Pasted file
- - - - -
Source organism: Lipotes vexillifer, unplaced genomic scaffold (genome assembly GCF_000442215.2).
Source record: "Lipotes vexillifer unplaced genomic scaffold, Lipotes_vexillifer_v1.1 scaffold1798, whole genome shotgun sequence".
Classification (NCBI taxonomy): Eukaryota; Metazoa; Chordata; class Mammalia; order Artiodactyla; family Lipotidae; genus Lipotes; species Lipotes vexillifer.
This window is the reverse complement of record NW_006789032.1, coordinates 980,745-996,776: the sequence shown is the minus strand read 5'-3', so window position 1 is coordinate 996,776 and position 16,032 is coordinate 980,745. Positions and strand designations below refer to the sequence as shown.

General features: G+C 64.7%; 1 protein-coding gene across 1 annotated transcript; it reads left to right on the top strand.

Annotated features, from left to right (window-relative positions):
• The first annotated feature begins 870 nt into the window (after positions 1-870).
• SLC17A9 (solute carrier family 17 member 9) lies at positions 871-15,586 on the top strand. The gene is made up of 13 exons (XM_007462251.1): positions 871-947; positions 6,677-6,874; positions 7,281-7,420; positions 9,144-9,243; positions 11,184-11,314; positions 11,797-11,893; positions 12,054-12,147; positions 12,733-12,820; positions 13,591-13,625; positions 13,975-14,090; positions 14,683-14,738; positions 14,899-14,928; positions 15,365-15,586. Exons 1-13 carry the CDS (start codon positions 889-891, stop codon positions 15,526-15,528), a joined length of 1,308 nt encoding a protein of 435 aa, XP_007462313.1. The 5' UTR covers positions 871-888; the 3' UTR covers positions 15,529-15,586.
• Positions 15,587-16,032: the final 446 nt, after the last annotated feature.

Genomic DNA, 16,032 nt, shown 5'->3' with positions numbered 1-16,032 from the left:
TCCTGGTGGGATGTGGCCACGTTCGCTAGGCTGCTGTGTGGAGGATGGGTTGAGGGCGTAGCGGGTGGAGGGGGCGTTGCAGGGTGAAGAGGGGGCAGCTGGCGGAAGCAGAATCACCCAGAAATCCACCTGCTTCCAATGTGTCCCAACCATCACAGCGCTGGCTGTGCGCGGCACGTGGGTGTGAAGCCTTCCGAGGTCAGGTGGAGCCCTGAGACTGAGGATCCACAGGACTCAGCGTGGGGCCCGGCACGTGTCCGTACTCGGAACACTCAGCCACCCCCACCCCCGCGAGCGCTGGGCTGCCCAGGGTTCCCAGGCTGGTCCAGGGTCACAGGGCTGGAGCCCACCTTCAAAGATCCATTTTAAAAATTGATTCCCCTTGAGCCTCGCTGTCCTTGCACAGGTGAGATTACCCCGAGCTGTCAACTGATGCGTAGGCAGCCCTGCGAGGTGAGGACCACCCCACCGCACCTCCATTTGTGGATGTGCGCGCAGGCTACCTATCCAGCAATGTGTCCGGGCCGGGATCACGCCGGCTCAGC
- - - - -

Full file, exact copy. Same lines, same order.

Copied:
Source organism: Lipotes vexillifer, unplaced genomic scaffold (genome assembly GCF_000442215.2).
Source record: "Lipotes vexillifer unplaced genomic scaffold, Lipotes_vexillifer_v1.1 scaffold1798, whole genome shotgun sequence".
Classification (NCBI taxonomy): Eukaryota; Metazoa; Chordata; class Mammalia; order Artiodactyla; family Lipotidae; genus Lipotes; species Lipotes vexillifer.
This window is the reverse complement of record NW_006789032.1, coordinates 980,745-996,776: the sequence shown is the minus strand read 5'-3', so window position 1 is coordinate 996,776 and position 16,032 is coordinate 980,745. Positions and strand designations below refer to the sequence as shown.

General features: G+C 64.7%; 1 protein-coding gene across 1 annotated transcript; it reads left to right on the top strand.

Annotated features, from left to right (window-relative positions):
• The first annotated feature begins 870 nt into the window (after positions 1-870).
• SLC17A9 (solute carrier family 17 member 9) lies at positions 871-15,586 on the top strand. The gene is made up of 13 exons (XM_007462251.1): positions 871-947; positions 6,677-6,874; positions 7,281-7,420; positions 9,144-9,243; positions 11,184-11,314; positions 11,797-11,893; positions 12,054-12,147; positions 12,733-12,820; positions 13,591-13,625; positions 13,975-14,090; positions 14,683-14,738; positions 14,899-14,928; positions 15,365-15,586. Exons 1-13 carry the CDS (start codon positions 889-891, stop codon positions 15,526-15,528), a joined length of 1,308 nt encoding a protein of 435 aa, XP_007462313.1. The 5' UTR covers positions 871-888; the 3' UTR covers positions 15,529-15,586.
• Positions 15,587-16,032: the final 446 nt, after the last annotated feature.

Genomic DNA, 16,032 nt, shown 5'->3' with positions numbered 1-16,032 from the left:
TCCTGGTGGGATGTGGCCACGTTCGCTAGGCTGCTGTGTGGAGGATGGGTTGAGGGCGTAGCGGGTGGAGGGGGCGTTGCAGGGTGAAGAGGGGGCAGCTGGCGGAAGCAGAATCACCCAGAAATCCACCTGCTTCCAATGTGTCCCAACCATCACAGCGCTGGCTGTGCGCGGCACGTGGGTGTGAAGCCTTCCGAGGTCAGGTGGAGCCCTGAGACTGAGGATCCACAGGACTCAGCGTGGGGCCCGGCACGTGTCCGTACTCGGAACACTCAGCCACCCCCACCCCCGCGAGCGCTGGGCTGCCCAGGGTTCCCAGGCTGGTCCAGGGTCACAGGGCTGGAGCCCACCTTCAAAGATCCATTTTAAAAATTGATTCCCCTTGAGCCTCGCTGTCCTTGCACAGGTGAGATTACCCCGAGCTGTCAACTGATGCGTAGGCAGCCCTGCGAGGTGAGGACCACCCCACCGCACCTCCATTTGTGGATGTGCGCGCAGGCTACCTATCCAGCAATGTGTCCGGGCCGGGATCACGCCGGCTCAGC